To me, asking the purpose of a marriage is similar to asking the purpose of an Assembly. It is too big an answer to try and give.

Finally, what's the point? Well, if you can't see the point by now, and believe all the stuff in the media about how it is some anachronistic institution designed to keep women in subjugation, I'm not sure I can say anything to convince you otherwise. Let me just say that the friendship that has developed between my wife and I since our marriage has made me very glad that we took that step. Taking that vow before both God and our community, as well as our families and friends, changed something in our relationship, and I'm not sure I can put it into words.

I have a lot of friends out there. People who are very near and dear to my heart. But no one, and I mean no one, is as well embedded in there as my wife. I wish there was another word than "friend", for that applies to too many other people, but if there is, I don't know it. So I will have to be satisfied at knowing that this friendship with my wife is special, and far deeper than any other friendship I have.

And you know what? That's a good enough purpose for me.


  1. Another thing to consider: your spouse will be with you through all the worlds of God; whereas your job as a parent ends at age 15.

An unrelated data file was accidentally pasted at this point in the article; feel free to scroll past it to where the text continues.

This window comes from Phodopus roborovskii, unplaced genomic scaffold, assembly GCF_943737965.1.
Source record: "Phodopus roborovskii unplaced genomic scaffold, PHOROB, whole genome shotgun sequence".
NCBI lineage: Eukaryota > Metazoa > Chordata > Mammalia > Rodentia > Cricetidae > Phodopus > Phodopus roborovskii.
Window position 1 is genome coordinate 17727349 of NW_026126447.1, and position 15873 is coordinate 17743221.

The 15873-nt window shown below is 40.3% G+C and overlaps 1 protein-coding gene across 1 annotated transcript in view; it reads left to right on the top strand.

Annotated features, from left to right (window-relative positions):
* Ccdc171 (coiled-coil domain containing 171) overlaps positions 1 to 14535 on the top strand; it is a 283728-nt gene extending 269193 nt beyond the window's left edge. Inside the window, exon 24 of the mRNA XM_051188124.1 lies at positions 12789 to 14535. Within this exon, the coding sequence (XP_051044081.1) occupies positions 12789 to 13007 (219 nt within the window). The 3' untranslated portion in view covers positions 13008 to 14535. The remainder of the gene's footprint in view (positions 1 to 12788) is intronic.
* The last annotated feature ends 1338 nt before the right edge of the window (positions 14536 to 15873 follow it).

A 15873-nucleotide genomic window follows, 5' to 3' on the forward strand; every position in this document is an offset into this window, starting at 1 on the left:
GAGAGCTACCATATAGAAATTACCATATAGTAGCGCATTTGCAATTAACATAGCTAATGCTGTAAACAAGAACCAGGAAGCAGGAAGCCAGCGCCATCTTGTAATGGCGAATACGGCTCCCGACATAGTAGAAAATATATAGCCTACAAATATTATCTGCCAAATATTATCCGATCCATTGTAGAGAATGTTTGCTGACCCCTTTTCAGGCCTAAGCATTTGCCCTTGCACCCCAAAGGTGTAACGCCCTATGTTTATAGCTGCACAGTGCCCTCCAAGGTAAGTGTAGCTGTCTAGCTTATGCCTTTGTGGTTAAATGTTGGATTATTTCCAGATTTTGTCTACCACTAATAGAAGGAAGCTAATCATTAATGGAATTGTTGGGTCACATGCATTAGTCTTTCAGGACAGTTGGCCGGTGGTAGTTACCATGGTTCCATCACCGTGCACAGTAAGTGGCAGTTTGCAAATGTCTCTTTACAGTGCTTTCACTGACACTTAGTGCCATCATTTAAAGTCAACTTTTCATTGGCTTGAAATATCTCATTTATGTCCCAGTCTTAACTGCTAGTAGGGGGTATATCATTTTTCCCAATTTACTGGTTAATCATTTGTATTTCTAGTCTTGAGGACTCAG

1. Susan, my job as parent sure didn't end when they turned 15; but I get your point.

  2. hey mead, great article as always. and susan, brilliant comment, which raises a question which i hope one or both of you will try to answer...

    say 'person (a)' [nothing will be gender/age specific here] marries with 'person (b)'. they live happily for years, kids and all the rest, etc blah blah but 'person (a)' passes away, due to natural causes. 'person (c)' then meets 'person (b)' at something like a grieving spouse/widow/windower support group and they fall in love and marry. many more years come to pass and both 'person (b)' and 'person (c)' pass away due to old age...

    1. does 'person (a)' wait in some form of neither here nor there limbo for 'person (b)' to begin THEIR journey through the worlds of god?
    2. does 'person (a)' get a memo about 'person (b)' remarrying and move on, like living people try to do?
    3. does 'person (a)' have to accept a third wheel and traverse the worlds of god with 'person (b)' AND 'person (c)'?
    4. does the death nullify the afterworld realm travels?
    5. does 'person (b)' take the trip twice, like a child in a custody battle?

    or should we assume that as genderless, ageless, non-jealous souls who exists in a timeless dimension, this is all just an imagining of a flawed human throught process?

    very interested to get some feedback on this.